• with mental retardation or a cognitive impairment, characterized by significant limitations in intellectual and cognitive functioning; and adaptive behavior as expressed in conceptual, social, and practical adaptive skills; and
  • who is currently, or was formerly, eligible for a free appropriate public education (FAPE) under the Individuals with Disabilities Education Act.

NLTS2 (National Longitudinal Transition Study-2)

NLTS2: The Post-High School Outcomes for Youth With Disabilities up to 4 Years After High School (pdf)

A key point: “Youth who left school without finishing were more likely to have been involved with the criminal justice system, including being stopped by police other than for a traffic violation (73 percent vs. 48 percent), arrested (49 percent vs. 22 percent), and put in jail overnight (33 percent vs. 11 percent).”

Transition to College website

HEATH: Online clearinghouse on postsecondary education for individuals with disabilities

AHEAD:  Association on Higher Education and Disability

Michael Gordon, Ed. Accommodations in Higher Education under the Americans with Disabilities Act: A No-Nonsense Guide for Clinicians, Educators, Administrators, and Lawyers

Elizabeth Evans Getzel  Going to College:  Expanding Opportunities for People with Disabilities (v.1)

Meg Grigal & Debra Hart:  Think College!  Postsecondary Education Options for Students with Intellectual Disabilities

Massachusetts:  Inclusive Concurrent Enrollment: A Pathway to Access Postsecondary  Education for Youth with Disabilities (pdf)

College Living Experience (Post secondary programs for students with special needs)

College of Charleston L.I.F.E. (Learning Is For Everyone)

Coastal Carolina’s LIFE program

REACH: University of Iowa Program for students with learning and cognitive disabilities

If you are tutoring or teaching math/algebra to a young adult with disabilities, here are some resources:

Jimenez, Bree A.; Browder, Diane M.; Courtade, Ginervra R. Teaching an Algebraic Equation to High School Students with Moderate Developmental Disabilities Education and Training in Developmental Disabilities, v43, n2 p266-274 Jun 2008
Katherine Trela, Bree Jimenz, Dian M. Browder: Teaching to the Standards: A Literacy-Based Approach for Students with Significant Cognitive Disabilities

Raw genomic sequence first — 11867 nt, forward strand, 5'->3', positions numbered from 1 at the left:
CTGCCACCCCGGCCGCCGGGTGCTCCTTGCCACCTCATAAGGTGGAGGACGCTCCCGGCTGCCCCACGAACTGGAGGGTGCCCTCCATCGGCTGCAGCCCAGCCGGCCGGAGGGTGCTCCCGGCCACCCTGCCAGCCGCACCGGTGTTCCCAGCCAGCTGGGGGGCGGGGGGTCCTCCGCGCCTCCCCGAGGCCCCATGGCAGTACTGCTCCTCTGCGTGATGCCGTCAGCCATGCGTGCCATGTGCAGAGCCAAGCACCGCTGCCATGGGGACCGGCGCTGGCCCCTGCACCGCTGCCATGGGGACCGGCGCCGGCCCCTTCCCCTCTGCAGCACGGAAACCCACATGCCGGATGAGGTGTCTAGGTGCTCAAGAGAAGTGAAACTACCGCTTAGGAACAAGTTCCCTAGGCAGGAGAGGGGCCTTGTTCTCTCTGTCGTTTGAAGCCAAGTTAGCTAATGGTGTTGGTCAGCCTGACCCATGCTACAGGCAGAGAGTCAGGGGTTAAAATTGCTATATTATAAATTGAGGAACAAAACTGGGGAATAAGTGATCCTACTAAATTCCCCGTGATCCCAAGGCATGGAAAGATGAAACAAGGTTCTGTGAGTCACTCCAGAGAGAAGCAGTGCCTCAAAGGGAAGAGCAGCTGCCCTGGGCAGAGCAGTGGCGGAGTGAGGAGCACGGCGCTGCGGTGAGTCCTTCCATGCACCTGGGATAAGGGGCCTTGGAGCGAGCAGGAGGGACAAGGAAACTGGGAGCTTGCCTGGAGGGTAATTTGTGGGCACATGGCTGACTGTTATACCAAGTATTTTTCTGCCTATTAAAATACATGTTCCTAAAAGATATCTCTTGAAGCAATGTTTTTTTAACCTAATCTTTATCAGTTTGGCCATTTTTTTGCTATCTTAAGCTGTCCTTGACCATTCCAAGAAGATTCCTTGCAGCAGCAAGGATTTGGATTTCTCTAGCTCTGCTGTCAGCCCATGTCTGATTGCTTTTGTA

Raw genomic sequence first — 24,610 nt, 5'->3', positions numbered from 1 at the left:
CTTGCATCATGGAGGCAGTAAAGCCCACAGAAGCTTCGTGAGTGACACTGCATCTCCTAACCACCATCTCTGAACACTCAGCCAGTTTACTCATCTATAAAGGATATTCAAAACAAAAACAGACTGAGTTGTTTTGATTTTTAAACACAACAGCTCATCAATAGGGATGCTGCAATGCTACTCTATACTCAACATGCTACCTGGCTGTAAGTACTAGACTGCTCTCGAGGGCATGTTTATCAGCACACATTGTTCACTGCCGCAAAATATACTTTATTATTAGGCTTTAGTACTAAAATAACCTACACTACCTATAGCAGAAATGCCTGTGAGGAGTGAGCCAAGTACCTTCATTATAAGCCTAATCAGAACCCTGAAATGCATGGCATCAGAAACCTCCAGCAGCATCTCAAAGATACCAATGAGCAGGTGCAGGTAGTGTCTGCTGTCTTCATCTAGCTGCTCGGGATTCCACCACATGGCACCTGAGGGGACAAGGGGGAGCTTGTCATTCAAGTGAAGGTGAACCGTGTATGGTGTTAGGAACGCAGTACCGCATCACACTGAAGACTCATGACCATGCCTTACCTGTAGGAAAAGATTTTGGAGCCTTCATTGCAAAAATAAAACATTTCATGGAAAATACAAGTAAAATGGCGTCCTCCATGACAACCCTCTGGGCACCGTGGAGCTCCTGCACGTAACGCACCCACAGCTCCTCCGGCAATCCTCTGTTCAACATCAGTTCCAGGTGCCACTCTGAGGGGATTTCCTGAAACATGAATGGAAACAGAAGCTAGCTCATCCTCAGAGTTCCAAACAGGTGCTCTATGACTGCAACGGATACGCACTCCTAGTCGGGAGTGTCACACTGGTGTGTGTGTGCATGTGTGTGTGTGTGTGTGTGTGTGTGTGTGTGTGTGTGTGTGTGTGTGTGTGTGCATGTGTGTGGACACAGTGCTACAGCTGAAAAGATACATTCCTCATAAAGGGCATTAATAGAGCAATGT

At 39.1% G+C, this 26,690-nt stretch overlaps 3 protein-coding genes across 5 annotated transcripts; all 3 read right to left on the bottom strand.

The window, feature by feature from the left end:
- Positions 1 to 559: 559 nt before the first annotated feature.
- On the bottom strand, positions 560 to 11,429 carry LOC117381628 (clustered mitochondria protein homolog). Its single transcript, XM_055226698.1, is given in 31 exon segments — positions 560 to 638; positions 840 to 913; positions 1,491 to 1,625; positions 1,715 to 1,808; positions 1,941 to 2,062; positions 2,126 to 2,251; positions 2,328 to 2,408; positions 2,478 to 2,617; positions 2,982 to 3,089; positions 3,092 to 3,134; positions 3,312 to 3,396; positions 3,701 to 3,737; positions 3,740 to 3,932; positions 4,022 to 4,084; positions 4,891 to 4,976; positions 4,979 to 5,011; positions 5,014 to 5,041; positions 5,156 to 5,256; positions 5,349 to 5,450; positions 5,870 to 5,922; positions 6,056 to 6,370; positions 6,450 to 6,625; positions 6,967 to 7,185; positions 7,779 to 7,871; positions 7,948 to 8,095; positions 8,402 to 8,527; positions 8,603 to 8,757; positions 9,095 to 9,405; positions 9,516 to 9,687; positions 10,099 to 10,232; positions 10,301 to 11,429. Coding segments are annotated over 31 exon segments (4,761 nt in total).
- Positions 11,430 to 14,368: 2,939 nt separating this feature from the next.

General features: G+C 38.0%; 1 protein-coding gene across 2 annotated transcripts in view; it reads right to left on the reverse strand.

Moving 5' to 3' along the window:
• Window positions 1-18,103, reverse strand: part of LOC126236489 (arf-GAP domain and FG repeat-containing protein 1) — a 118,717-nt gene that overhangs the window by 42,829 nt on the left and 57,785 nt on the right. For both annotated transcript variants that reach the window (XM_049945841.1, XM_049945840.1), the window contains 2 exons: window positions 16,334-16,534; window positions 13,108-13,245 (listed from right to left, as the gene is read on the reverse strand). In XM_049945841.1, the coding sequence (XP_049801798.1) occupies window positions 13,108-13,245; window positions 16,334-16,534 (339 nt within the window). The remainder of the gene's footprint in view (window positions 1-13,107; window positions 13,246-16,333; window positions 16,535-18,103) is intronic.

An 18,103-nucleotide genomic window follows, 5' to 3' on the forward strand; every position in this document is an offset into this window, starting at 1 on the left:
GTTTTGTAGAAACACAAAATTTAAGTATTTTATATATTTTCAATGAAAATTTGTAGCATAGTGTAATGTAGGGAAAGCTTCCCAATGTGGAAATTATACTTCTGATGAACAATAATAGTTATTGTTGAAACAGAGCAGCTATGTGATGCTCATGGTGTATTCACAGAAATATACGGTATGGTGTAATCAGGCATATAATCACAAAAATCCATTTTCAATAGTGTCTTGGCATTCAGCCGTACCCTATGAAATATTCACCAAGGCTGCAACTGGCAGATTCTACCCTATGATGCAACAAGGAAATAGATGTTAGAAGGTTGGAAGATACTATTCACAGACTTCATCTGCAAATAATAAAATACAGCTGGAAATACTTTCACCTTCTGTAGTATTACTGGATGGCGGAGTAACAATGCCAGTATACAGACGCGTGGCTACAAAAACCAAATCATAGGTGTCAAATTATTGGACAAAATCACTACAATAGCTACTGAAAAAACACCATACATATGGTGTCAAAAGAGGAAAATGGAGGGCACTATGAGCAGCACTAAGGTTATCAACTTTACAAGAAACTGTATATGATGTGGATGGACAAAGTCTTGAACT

2009 UNC Charlotte Curriculum Summit Materials

High School Task Analysis Math Story-Based Lessons (pdf)
Math Conceptual Model Brochure

Trela, K., Browder, D., Pugalee, D., Spooner, F., & Knight, V., (2008). A conceptual model for math for students with significant cognitive disabilities. [Brochure]. Retrieved date, from UNC Charlotte, Department of Special Education and Child Development, General Curriculum Access Projects:

Teaching to Standards MATH  (Covers geometry, algebra, data analysis, and measurement; outgrowth of the research of Diane Browder and her colleagues at UNC-Charlotte)

Teaching to Standards MathWork (sample workbook materials) (pdf)

Teaching to Standards MATH Implementation Guide

Quadratic Equation Math Rubric
Interactive Applications and Games
DimensionM is a 3D immersive game that aligns with many algebra content standards across the U.S.   It is multi-player enabled.  If you have access to a large-screen monitor, it is helpful to model the concepts in the game along with the student(s) to introduce, review, and reinforce the concepts.  Non-disabled students, with guidance, can also use this game for peer tutoring sessions.   The software provides automatic progress tracking for students.
For more information:
DimensionM – How It Works
DimensionM Game Room Creation Option (Video explains how this can customization of the student’s experience playing DimensionM according to level, topic, and skills, in order for students of varying abilities to compete/cooperate with each other.)